The US will revoke or deny visas to International Criminal Court personnel who try to investigate or prosecute alleged abuses committed by US forces in Afghanistan or elsewhere, Secretary of State Mike Pompeo said Friday. The Hague-based court, the first global tribunal for war crimes, said it would continue to operate "undeterred" by the US action, per the AP. The US had already moved against some ICC employees, Pompeo said, but he declined to say how many or what cases they may have been investigating. "We are determined to protect the American and allied military and civilian personnel from living in fear of unjust prosecution for actions taken to defend our great nation," Pompeo said. He said any wrongdoing committed by American personnel would be dealt with in US military and criminal courts.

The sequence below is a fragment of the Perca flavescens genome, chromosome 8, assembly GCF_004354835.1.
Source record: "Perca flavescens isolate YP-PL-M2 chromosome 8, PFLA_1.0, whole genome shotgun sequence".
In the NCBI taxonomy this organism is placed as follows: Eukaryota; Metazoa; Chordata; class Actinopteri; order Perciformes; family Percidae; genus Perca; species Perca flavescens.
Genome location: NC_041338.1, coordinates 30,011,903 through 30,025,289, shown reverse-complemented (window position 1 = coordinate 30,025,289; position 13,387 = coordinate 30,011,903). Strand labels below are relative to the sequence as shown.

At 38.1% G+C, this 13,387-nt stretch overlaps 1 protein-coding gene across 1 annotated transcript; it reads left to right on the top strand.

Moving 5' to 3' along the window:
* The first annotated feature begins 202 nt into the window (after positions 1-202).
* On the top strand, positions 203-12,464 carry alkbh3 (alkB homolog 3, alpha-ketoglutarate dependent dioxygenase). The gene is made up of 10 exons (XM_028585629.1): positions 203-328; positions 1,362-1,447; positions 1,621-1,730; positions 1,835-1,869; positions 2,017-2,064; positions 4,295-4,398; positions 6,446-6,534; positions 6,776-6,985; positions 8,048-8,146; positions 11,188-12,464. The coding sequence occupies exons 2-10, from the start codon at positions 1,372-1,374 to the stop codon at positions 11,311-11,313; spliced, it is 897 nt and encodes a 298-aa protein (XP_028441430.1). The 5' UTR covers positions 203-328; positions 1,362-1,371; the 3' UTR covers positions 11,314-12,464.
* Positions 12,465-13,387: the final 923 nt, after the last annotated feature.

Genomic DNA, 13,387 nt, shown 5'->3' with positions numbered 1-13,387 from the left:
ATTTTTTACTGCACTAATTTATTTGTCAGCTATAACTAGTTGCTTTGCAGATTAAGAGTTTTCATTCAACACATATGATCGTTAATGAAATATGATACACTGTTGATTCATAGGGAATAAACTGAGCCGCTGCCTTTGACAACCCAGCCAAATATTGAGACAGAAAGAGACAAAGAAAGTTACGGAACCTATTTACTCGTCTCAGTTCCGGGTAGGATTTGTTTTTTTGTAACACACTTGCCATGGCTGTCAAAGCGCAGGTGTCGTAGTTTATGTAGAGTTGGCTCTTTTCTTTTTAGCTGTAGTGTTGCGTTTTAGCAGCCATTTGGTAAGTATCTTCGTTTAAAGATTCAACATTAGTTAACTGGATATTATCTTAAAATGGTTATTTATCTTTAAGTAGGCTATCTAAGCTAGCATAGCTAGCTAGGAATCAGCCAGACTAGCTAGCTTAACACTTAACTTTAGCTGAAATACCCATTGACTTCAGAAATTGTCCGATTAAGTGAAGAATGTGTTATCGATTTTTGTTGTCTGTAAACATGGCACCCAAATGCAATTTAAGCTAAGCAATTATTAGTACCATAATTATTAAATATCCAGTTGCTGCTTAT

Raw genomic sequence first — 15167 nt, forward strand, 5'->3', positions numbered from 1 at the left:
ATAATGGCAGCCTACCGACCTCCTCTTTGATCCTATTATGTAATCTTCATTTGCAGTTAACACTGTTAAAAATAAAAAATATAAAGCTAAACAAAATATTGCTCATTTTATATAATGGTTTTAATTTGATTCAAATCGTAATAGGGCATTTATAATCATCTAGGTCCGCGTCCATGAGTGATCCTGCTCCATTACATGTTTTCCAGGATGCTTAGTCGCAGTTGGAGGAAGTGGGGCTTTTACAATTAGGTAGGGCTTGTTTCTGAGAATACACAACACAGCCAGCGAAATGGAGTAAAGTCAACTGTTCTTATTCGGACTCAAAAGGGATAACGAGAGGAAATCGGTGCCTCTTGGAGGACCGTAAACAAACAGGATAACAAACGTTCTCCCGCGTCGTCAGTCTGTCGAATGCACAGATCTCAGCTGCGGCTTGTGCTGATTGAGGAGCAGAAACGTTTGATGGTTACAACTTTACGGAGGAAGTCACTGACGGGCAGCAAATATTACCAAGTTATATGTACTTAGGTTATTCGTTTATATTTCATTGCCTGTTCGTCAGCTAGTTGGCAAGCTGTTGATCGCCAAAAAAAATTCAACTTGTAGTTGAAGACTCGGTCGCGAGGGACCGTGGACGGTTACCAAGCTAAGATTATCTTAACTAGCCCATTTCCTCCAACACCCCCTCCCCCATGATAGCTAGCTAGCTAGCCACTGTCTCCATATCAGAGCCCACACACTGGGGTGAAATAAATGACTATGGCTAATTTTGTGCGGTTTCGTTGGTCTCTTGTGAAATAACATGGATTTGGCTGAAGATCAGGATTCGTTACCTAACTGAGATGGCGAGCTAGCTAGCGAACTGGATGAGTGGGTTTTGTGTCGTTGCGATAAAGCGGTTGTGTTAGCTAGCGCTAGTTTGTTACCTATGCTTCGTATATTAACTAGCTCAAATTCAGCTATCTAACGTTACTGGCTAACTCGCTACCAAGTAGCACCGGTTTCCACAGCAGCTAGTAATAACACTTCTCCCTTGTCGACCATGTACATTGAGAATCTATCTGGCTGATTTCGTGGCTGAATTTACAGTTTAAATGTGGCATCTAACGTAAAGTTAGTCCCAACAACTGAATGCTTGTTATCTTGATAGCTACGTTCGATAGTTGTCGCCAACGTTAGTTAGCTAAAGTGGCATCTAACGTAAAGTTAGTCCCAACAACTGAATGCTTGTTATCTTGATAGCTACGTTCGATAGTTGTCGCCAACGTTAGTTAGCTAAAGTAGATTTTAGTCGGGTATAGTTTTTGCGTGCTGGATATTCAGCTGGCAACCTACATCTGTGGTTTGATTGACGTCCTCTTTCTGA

"These visa restrictions may also be used to deter ICC efforts to pursue allied personnel, including Israelis, without allies' consent," he said. Last September, national security adviser John Bolton said the ICC, of which the US has never been a member, was a direct threat to US national security interests, and he threatened its personnel with both visa revocations and financial sanctions should it try to move against Americans. Pompeo said Friday that more measures may come, "including economic sanctions, if the ICC does not change its course," he said. Supporters of the court slammed Pompeo's announcement: Human Rights Watch called it "a thuggish attempt to penalize" ICC investigators. "Taking action against those who work for the ICC sends a clear message to torturers and murderers alike: Their crimes may continue unchecked," it said. (Read more International Criminal Court stories.)